If we want to make Christian disciples, there’s only one place to look. At Jesus. Not Peter, not Paul, but Jesus. Jesus shows us a balance in discipleship that’s worth dissecting.
Balance is important in nearly every facet of life.
Ever try walking without balance: wavering side to side, staggering a few steps forward then a few steps back? It’s hard to move forward without good balance. It turns out Christian discipleship requires the same sort of balance walking does. Without balance in our walk with Christ we experience the same side-to-side, back-and-forth stagger of a baby learning to walk.
Jesus empowered ordinary people toward extraordinary feats with balanced approach to discipleship. In so doing, He changed the course of world history. We can too.
When Jesus asked Peter and Andrew to follow him in Matthew 4:19, he promised to make them “fishers of men.” This is interesting for a couple of reasons.
It’s the vogue Christian thing right now to “go to the people” instead of “making the people come to us.” The idea implies the Church (as individuals) should not be content with simply asking the lost to “come to church” but should rather “take the church to them.” I’ve even said this myself a time or two.
But in Matthew 4, we see something different. While Jesus engages Peter and Andrew “where they are,” he does so with the intention of immediately drawing them out of their current situation. He needed to make them before they could make others. Jesus needed to lead them away from their current lifestyles. Jesus could not simply tell them about Himself before sending them off to “make disciples.” No, Peter and Andrew needed to follow him through the equipping process of discipleship, and thus for ministry.
Christian movements have bubbled up time and again in hopes of helping us learn how to disciple people. Many of which are out-of-balance, despite their good intentions. The Missional Church movement is gaining ground as of late, which offers many well-versed, well-thought out solutions to the problems facing the American Church. But one of the points I sharply disagree with in that movement is that 100% of the body should be “sent” or making disciples, and that the church gathering should shrink to a point of near non-existence in order to emphasize a life of “sentness” (or disciple-making) in our communities. That all sounds great, but it doesn’t account for the full model Jesus discipleship. Like Peter, like Andrew, and like the rest of the twelve, Jesus needs to make us if we are to disciple others. We need to spend time with Him and his people before we go leading others (astray, if we aren’t careful).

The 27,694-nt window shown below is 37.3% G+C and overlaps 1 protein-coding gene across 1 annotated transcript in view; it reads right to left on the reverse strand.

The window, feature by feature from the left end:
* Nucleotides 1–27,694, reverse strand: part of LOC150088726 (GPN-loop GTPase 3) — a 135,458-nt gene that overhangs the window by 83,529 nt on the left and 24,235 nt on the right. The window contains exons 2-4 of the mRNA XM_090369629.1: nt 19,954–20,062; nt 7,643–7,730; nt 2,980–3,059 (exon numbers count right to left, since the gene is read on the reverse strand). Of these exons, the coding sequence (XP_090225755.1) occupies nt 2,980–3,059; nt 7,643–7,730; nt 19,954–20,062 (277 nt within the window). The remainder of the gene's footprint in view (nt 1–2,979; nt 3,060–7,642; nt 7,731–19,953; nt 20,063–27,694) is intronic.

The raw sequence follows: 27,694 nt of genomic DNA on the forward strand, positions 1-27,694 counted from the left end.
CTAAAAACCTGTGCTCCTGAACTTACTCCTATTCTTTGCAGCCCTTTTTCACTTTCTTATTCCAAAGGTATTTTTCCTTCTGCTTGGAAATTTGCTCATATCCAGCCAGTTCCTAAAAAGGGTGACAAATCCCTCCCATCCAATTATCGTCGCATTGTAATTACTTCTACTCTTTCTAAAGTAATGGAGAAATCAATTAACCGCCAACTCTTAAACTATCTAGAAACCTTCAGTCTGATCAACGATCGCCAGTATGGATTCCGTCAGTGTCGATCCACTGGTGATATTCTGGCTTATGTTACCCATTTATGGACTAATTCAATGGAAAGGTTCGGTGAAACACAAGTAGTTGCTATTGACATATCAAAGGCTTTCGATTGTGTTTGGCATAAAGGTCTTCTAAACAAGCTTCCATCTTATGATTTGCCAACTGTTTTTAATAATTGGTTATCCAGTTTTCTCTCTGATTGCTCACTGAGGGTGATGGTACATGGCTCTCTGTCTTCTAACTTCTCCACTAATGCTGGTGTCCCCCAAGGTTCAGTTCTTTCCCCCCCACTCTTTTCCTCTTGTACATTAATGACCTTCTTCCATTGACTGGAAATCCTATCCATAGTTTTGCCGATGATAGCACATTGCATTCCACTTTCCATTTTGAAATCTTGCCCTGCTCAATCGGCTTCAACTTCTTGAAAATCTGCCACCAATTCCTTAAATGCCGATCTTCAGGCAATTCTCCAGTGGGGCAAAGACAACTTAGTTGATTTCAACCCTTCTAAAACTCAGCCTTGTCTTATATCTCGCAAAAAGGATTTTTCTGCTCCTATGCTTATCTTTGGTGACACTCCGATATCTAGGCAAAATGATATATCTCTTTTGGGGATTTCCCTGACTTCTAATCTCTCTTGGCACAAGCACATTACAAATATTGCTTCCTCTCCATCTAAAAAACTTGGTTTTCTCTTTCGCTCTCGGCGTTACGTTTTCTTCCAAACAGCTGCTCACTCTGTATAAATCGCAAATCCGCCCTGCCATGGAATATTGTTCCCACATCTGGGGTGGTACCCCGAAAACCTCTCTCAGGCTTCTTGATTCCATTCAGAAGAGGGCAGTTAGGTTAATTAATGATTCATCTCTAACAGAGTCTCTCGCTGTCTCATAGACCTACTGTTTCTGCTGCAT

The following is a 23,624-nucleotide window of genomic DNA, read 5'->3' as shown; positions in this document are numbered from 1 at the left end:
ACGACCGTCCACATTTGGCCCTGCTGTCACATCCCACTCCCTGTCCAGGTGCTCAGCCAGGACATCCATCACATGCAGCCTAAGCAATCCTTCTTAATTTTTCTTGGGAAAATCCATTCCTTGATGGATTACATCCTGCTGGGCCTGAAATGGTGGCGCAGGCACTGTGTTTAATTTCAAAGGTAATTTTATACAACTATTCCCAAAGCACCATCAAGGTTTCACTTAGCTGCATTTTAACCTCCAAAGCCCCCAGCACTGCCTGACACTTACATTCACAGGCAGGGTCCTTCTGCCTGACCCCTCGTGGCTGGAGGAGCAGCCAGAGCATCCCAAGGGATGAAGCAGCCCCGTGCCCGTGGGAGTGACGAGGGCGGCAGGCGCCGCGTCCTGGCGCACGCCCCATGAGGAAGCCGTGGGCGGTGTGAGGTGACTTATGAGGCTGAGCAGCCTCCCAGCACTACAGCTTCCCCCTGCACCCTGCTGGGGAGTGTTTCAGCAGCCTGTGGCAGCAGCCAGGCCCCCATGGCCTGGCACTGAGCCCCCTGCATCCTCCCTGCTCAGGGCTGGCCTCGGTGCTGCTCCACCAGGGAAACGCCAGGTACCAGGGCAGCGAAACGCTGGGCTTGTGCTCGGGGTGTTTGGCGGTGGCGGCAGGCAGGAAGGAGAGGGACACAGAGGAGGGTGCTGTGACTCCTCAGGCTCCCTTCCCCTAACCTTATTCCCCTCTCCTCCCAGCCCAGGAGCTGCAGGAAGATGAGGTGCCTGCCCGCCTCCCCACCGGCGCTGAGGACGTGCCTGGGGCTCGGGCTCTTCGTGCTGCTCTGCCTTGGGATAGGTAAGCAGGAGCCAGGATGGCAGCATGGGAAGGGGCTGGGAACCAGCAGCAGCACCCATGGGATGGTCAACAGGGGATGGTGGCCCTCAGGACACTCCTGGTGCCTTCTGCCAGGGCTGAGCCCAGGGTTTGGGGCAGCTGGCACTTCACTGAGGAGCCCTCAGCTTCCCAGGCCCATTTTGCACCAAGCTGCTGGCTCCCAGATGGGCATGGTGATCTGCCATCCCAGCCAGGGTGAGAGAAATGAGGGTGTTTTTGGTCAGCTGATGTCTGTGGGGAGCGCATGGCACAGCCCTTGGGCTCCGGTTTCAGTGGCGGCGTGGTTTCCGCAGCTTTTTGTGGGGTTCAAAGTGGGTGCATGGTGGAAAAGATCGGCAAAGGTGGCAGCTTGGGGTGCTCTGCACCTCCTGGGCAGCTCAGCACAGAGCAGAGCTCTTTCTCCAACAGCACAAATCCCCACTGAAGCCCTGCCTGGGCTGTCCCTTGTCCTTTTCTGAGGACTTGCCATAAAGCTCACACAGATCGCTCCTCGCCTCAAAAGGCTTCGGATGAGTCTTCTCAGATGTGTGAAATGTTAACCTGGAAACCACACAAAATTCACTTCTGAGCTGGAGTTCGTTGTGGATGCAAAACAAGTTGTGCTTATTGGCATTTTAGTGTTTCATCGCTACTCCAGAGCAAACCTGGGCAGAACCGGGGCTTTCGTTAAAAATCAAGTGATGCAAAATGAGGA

No soldier goes to war without his armor, a weapon, and some skill. Of course, the Spirit of God is the ultimate weapon, and like Gideon, our jobs may be to perform the weirdest, most abstract tasks so God gets all the glory. Gideon simply needed to obey. But this just means that obedience to God is the first skill we need to learn.
Obedience cannot be understated. It is not a given. Obedience implies a denial of self and significant levels of trust and faith. Sometimes it’s even earned, like in Gideon’s story with his fleeces. But the sort of obedience Jesus calls us toward — a sacrificial, take-up-your-cross obedience — requires a faith and trust in God that is born from a relationship with Him. A relationship fostered by walking alongside him in life’s journey.
We need to obey, but in order to be obedient we, we must recognize the voice of the Spirit. And that recognition can only come from time spent with Him. And it’s during that time that God “makes” us.
Equipping is the first step to discipleship. And equipping happens around other believers, through the preaching and teaching of the Word and in the community of faith with whom we worship. It happens in the celebrations and testimonies on Sunday mornings, and through life relationships we form with our brothers and sisters — relationships we echo to those unsaved folks God has placed in our paths.
The scriptures tell us to put on the whole armor of God. It tells us to be equipped with truth, righteousness, readiness, peace, faith, salvation, and the Word of God. These are not instant and automatic.
We need to be made before we can make. We need to be prepared for what God has in store. That’s where discipleship begins.
How has God prepared you to make disciples? Is he preparing you now?
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